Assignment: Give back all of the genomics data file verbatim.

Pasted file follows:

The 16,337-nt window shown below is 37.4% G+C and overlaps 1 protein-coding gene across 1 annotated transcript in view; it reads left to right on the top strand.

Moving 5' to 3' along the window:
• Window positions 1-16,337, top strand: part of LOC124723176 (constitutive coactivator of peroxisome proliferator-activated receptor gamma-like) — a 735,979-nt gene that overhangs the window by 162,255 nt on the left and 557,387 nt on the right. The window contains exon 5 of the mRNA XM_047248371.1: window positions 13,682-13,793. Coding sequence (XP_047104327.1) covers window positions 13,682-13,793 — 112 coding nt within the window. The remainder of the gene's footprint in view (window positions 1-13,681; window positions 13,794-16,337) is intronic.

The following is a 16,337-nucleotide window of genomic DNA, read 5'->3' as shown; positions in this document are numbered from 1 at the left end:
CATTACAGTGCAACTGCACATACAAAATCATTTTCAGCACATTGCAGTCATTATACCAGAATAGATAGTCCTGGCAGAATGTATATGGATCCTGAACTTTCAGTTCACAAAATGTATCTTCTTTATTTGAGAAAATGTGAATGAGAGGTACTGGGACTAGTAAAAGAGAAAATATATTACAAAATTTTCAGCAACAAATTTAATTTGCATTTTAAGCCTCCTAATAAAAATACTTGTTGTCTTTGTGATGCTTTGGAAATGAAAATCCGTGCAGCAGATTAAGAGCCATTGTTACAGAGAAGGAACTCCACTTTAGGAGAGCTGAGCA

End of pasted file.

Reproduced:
The 16,337-nt window shown below is 37.4% G+C and overlaps 1 protein-coding gene across 1 annotated transcript in view; it reads left to right on the top strand.

Moving 5' to 3' along the window:
• Window positions 1-16,337, top strand: part of LOC124723176 (constitutive coactivator of peroxisome proliferator-activated receptor gamma-like) — a 735,979-nt gene that overhangs the window by 162,255 nt on the left and 557,387 nt on the right. The window contains exon 5 of the mRNA XM_047248371.1: window positions 13,682-13,793. Coding sequence (XP_047104327.1) covers window positions 13,682-13,793 — 112 coding nt within the window. The remainder of the gene's footprint in view (window positions 1-13,681; window positions 13,794-16,337) is intronic.

The following is a 16,337-nucleotide window of genomic DNA, read 5'->3' as shown; positions in this document are numbered from 1 at the left end:
CATTACAGTGCAACTGCACATACAAAATCATTTTCAGCACATTGCAGTCATTATACCAGAATAGATAGTCCTGGCAGAATGTATATGGATCCTGAACTTTCAGTTCACAAAATGTATCTTCTTTATTTGAGAAAATGTGAATGAGAGGTACTGGGACTAGTAAAAGAGAAAATATATTACAAAATTTTCAGCAACAAATTTAATTTGCATTTTAAGCCTCCTAATAAAAATACTTGTTGTCTTTGTGATGCTTTGGAAATGAAAATCCGTGCAGCAGATTAAGAGCCATTGTTACAGAGAAGGAACTCCACTTTAGGAGAGCTGAGCA